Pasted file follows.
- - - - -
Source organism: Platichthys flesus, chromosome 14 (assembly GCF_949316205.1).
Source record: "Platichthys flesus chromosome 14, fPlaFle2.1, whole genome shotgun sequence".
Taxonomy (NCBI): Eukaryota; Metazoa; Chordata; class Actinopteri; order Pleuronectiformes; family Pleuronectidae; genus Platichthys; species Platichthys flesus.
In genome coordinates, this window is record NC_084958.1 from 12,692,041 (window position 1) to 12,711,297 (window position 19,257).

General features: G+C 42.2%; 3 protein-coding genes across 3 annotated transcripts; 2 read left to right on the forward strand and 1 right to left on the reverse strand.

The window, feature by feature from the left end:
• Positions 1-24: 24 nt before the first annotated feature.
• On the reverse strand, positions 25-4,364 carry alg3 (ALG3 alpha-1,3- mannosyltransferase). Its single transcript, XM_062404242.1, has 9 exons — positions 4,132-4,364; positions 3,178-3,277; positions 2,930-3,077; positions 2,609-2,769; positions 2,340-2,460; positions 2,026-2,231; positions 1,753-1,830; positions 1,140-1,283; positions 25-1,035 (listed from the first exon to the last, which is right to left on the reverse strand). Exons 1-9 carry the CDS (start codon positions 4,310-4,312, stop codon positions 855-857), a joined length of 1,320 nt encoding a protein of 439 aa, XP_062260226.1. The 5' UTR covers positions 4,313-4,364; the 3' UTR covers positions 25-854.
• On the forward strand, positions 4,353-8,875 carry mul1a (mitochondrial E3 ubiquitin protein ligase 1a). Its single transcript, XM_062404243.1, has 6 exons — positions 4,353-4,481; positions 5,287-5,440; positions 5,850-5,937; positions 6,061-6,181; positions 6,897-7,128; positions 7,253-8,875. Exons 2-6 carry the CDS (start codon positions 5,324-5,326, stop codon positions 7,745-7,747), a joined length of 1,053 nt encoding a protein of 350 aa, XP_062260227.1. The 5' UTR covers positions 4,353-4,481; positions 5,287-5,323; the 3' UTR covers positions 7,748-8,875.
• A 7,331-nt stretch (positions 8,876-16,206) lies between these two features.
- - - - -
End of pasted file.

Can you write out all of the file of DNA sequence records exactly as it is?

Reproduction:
Source organism: Platichthys flesus, chromosome 14 (assembly GCF_949316205.1).
Source record: "Platichthys flesus chromosome 14, fPlaFle2.1, whole genome shotgun sequence".
Taxonomy (NCBI): Eukaryota; Metazoa; Chordata; class Actinopteri; order Pleuronectiformes; family Pleuronectidae; genus Platichthys; species Platichthys flesus.
In genome coordinates, this window is record NC_084958.1 from 12,692,041 (window position 1) to 12,711,297 (window position 19,257).

General features: G+C 42.2%; 3 protein-coding genes across 3 annotated transcripts; 2 read left to right on the forward strand and 1 right to left on the reverse strand.

The window, feature by feature from the left end:
• Positions 1-24: 24 nt before the first annotated feature.
• On the reverse strand, positions 25-4,364 carry alg3 (ALG3 alpha-1,3- mannosyltransferase). Its single transcript, XM_062404242.1, has 9 exons — positions 4,132-4,364; positions 3,178-3,277; positions 2,930-3,077; positions 2,609-2,769; positions 2,340-2,460; positions 2,026-2,231; positions 1,753-1,830; positions 1,140-1,283; positions 25-1,035 (listed from the first exon to the last, which is right to left on the reverse strand). Exons 1-9 carry the CDS (start codon positions 4,310-4,312, stop codon positions 855-857), a joined length of 1,320 nt encoding a protein of 439 aa, XP_062260226.1. The 5' UTR covers positions 4,313-4,364; the 3' UTR covers positions 25-854.
• On the forward strand, positions 4,353-8,875 carry mul1a (mitochondrial E3 ubiquitin protein ligase 1a). Its single transcript, XM_062404243.1, has 6 exons — positions 4,353-4,481; positions 5,287-5,440; positions 5,850-5,937; positions 6,061-6,181; positions 6,897-7,128; positions 7,253-8,875. Exons 2-6 carry the CDS (start codon positions 5,324-5,326, stop codon positions 7,745-7,747), a joined length of 1,053 nt encoding a protein of 350 aa, XP_062260227.1. The 5' UTR covers positions 4,353-4,481; positions 5,287-5,323; the 3' UTR covers positions 7,748-8,875.
• A 7,331-nt stretch (positions 8,876-16,206) lies between these two features.